While visiting VA medical facilities, many Elks choose to entertain veterans by hosting coffee and ward socials, magic shows, musical concerts, games, bingo, or an afternoon or evening of movies. Often, Elks members demonstrate their compassion and gratitude for veterans in the simplest of ways—by walking with a blind veteran who sacrificed his sight in defense of the nation or listening to the stories that a veteran has to tell.
The Order not only entertains veterans but also provides much needed supplies and equipment to the hospitals and a wide range of smaller amenities to the veterans. Some items that are perennial favorites for the Elks to give these brave men and women are greeting cards for holidays, birthdays, and all other special occasions; envelopes, stationery, and first-class postage; lap robes, slippers, and toiletry items; books, recent issues of pictorial magazines, and crossword puzzles; occupational and manual-art supplies, including hides from the Elks Veterans Leather Program; board games and jigsaw puzzles; fishing and golf supplies; small appliances like radios, hot-air popcorn poppers, and televisions; and homemade cookies and pastries.
Local lodges that aren't close to a VA medical facility make sure that they remember veterans residing in nursing homes throughout their community. These veterans, like the ones residing in VA facilities, are often "adopted" by the Elks and invited on fishing trips, sight-seeing tours, golf outings, ball games, or to the Lodge for lunch or dinner. Veterans often are honored guests at a lodge's holiday celebrations or other special events.
The Order's history of caring for veterans is something of which every Elk is proud, and that pride shows permanently in the Elks National Veterans Memorial, an awe-inspiring monument on Chicago's lakefront. Dedicated in 1926 to the memory of those who had fought in World War I, the memorial was rededicated in honor of the men who served in World War II. Rededications followed in 1976 for the patriots of the Korean and Vietnam wars, and in 1994 for the men and women who have served in all of our nation's conflicts since.
The Elks and Patriotism
Inspiring National and Civic Pride
Since the earliest days of the Order, patriotism has been among the many hallmarks that make the Benevolent and Protective Order of Elks stand out from other fraternal organizations. With a membership composed entirely of US. citizens, the BPO Elks is committed to promoting the principles of individual freedom, opportunity, and dignity.
The Stars and Stripes
Elks have always been moved in the presence of the flag of the United States of America, which is why, in 1907, Elks members adopted a resolution designating June 14 as Flag Day. In 1911 the Grand lodge mandated that all local Lodges observe Flag Day with appropriate ceremonies, making the Elks the first national fraternal organization to require the observance of Flag Day. Finally, on August 3, 1949, President Harry S. Truman, himself a member of the Order, permanently designated June 14 as Flag Day by signing an act of Congress.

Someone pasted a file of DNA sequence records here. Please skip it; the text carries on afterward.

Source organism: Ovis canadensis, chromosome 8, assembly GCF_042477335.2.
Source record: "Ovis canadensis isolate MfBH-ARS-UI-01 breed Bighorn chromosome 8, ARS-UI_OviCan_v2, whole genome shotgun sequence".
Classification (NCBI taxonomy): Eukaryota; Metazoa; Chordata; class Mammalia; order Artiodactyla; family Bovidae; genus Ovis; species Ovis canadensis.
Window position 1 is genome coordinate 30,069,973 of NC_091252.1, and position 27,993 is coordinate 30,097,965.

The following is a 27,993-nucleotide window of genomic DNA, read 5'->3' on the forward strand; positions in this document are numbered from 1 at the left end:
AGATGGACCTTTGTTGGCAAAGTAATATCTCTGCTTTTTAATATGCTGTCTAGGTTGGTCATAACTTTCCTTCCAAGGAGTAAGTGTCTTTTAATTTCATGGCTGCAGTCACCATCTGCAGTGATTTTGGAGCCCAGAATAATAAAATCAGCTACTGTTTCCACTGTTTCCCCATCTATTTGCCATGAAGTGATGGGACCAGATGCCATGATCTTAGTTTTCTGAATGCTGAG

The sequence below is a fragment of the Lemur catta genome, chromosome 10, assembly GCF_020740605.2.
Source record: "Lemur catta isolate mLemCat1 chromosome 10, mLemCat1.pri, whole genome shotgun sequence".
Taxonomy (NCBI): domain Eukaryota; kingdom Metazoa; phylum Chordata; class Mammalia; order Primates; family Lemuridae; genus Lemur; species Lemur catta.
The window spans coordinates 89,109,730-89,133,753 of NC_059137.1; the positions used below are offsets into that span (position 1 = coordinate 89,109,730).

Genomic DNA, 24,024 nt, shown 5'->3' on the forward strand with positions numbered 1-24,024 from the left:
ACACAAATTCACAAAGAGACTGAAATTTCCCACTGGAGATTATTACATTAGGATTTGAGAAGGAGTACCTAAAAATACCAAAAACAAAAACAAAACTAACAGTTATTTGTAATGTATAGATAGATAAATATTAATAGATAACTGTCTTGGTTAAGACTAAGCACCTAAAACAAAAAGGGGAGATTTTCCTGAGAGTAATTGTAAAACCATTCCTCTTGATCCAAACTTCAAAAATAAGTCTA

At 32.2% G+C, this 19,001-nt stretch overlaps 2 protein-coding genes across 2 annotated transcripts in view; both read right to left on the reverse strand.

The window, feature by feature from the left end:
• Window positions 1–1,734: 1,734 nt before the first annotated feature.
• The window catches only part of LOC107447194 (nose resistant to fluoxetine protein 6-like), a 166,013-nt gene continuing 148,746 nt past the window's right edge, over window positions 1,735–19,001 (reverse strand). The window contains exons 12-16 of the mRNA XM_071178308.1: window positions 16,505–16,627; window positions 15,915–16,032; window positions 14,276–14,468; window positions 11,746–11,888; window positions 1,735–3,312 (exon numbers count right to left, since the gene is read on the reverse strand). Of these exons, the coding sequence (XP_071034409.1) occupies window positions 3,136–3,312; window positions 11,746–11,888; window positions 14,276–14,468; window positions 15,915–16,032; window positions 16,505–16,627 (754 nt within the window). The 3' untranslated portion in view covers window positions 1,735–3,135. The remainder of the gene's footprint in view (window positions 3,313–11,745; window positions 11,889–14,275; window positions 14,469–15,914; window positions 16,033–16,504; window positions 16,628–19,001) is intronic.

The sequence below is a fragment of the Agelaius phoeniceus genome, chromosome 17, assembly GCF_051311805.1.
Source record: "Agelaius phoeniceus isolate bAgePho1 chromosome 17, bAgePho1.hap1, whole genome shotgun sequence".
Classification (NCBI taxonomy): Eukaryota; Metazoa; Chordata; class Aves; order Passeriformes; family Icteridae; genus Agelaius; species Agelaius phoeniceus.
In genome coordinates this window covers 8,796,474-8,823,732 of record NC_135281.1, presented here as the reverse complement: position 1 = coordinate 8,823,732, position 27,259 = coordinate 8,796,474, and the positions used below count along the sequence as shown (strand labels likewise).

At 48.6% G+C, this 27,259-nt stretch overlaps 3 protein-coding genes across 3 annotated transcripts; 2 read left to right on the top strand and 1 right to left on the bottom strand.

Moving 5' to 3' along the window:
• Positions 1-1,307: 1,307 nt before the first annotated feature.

But observing Flag Day isn't the only way that the Order demonstrates its deep reverence for the banner that symbolically embodies the values of the nation. Many lodges give or sell flags to worthy groups and provide training in proper flag etiquette. Some lodges even provide flags for newly sworn citizens, while other lodges give flags to their local schools for display in the classroom and provide educational materials to help grade school students learn the Pledge of Allegiance.
Each year, Elks across the country sponsor essay contests that encourage elementary and high school students to explore why the flag is important in their lives. Lady Liberty
At their 1983 national convention, the Elks passed a resolution endorsing the Liberty Centennial Campaign's work to restore the Statue of Liberty and Ellis Island and pledging its full support to the campaign. For its part, the Order vowed to raise one million dollars in three years. Elks from across the country enthusiastically responded to the Order's pledge, and by 1986 the Order had exceeded its original goal, contributing more than $1.38 million to restore this treasured symbol of the nation's promise of freedom and opportunity.
The National World War II Memorial
In 1999, the members of the Benevolent and Protective Order of Elks gladly approved a resolution pledging an amount equal to one dollar per member to the National World War II Memorial. The memorial, which has been built on the National Mall in Washington, D.C. will preserve the memory of the more than 16 million people who served in World War II, the more than 400,000 who died, and the millions more who made other sacrifices to support those in combat overseas. The Elks exceeded their pledge, generating more than $1.22 million for this monument of tribute.
In nearly 2,200 communities, local Elks lodges work valiantly to promote civic pride. Local lodges regularly hold functions to recognize and celebrate the achievements of local emergency services personnel, teachers, leading citizens, educators, students, and government officials. Elks also demonstrate the pride that they feel toward their communities by volunteering and making financial contributions to local charitable organizations.
In Defense of the Nation
In times of war and international conflict, the Benevolent and Protective Order of Elks has made considerable contributions to the nation's armed forces. The Order considers its work done to aid in the defense of the nation as one of its proudest and most lasting achievements.
World War I
Elks patriotism and generosity helped the nation to victory in World War I. In 1917, the Grand Lodge allocated $2 million to finance efforts to assist U.S. soldiers. The Order organized and equipped the first two base hospitals in France. And to accommodate the maimed and wounded, the Elks built a 700-bed Reconstruction Hospital and gave it to the War Department in 1918. This was the first of what were to become the Veterans Administration medical facilities.